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Thank you to all who replied.

Pat Silver, Librarian
Minglewood Elementary, Clarksville, TN

In the past I've used "Library Skills: Learning Centers for the Primary

Grades" by Ruth Snoddon. Published by The Center for Applied Research in




I do centers in between units.  I usually only do centers with 1-3 gr. I set
up different areas of the library with things/activities either related to
the unit we just finished, or the one we are about to embark upon.  For
example, with an author/illustrator unit, I had one center with all of his
books, at the coloring/art center the students could make chalk drawings
like the illustrator.  I might also add a listening center with his books on
tape. I also have an Arthur Goes to the Library game I usually set up, along
with a puzzle center.  The students here know how much I love "outdoorsy"
things, so I have a rather large collection of butterflies, caterpillars,
hornets nests, etc., which also can become a center along with various
nonfiction books related to the stuff in that center.  I also usually have a
"special book" center which contains a variety of beautiful pop-up books not
normally available for student check out.  Basically, my philosophy is that
I try to think of things kids are interested in, relate them somehow to the
library and then do whatever I want!


Try Geo-Safari Globe Jr. or a magnetic U.S puzzle map, puzzles, puppet
theater, listenig center, reading center, (We are doing a camping theme this
year) tent, book and stuffed animal or puppet.


In no particular order:


*     I always have activities for dictionary, atlas, and encyclopedia (in a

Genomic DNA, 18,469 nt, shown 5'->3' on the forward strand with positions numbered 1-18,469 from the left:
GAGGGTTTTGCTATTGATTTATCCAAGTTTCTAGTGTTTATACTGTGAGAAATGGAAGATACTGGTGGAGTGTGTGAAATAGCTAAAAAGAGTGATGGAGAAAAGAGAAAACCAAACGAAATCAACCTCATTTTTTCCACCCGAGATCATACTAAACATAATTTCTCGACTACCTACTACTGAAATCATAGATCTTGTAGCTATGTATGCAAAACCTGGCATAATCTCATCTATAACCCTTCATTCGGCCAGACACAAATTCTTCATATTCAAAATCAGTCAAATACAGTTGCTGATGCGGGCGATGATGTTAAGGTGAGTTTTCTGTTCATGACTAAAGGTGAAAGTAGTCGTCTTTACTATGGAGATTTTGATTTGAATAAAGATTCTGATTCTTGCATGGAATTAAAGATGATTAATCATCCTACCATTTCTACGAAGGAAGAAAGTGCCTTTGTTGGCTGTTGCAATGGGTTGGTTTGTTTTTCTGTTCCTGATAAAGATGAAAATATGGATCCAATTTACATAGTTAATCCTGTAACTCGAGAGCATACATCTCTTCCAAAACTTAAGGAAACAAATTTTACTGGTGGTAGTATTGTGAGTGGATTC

rush, I make a table that relates to a topic; "Explorers" for the fourth
graders, for example). Usually, there's a nonfiction station: for October
I'll use bats, spiders, and probably pumpkins.

*     I choose a few AR books (sometimes around a theme, usually not) that
can be read in 15-20 minutes; that group takes tests and records the titles
and scores (not that important to me, but it keeps them honest).

*      There's usually a writing center; I found something called "Story
Sparkers" (pictures on the front, questions on the back) that I use there.
At times, I put wordless books there and let the students write the story.


      I have used World Almanac for Kids at a station, and sometimes there
are activities online (math practice or some language arts skill or a quiz)
that I'll assign a group to work on.


      Listening center is a favorite.


Sometimes each class rotates through all the centers before I change
them---most often, not. If there's a reason I have less than a full class,
or if I have latecomers, this works in a way that whole-group does not. This
allows them to talk, help each other, and also get used to being in a
library and being responsible for doing your work (not goofing off because
"someone else" will answer all the questions).


It lets me pull a small group for instruction with me (on the OPAC, for
example), and it eliminates the mad rush at the end of class at the desk---I
circulate among the groups and give each one in turn a "break" to get up and
choose their books. More often, than not, they rush to return to their
groups to complete the assignment. Discipline is SO much easier this way.


Set up isn't difficult---I have clear acrylic sign holders with the
directions, and I've attached plastic sheet holder pockets to hold the
copies for each group (think sheet protectors with adhesive strips instead
of holes). Just add a pencil cup, and each group is ready to work as soon as
they walk in.



I just started doing centers.  I have 6 tables of

approx 4 students each.  I took 6 book pockets mounted them on a board. In

each pocket I wrote a center.  Each pocket is number.  The kids from table 1

go to center 1; kids from table 2 go to center 2.  That prevents too many

kids at one center.  The centers I have are:

Computer (I have computer games like Magic School Bus)


Math (pattern blocks, geoboards, etc)


Reference (a basket of Guinness book of World Records, Scholastic world

records, I Spy, Optical Illusions)

A basket of word searches, low-level skill sheets for the K-1, and pages

copied from a book called the Uncoloring book



I do centers in my library with K-2 as a special treat.
I have computer center, puppet center, lego center, felt story board center
and chalk stories


I used to have listening centers with books and audio tapes, puzzle centers
with book connections, activity centers with coloring sheets, dot to dots,
mazes, etc also with book tie-ins. All of the centers were very popular with
the students.



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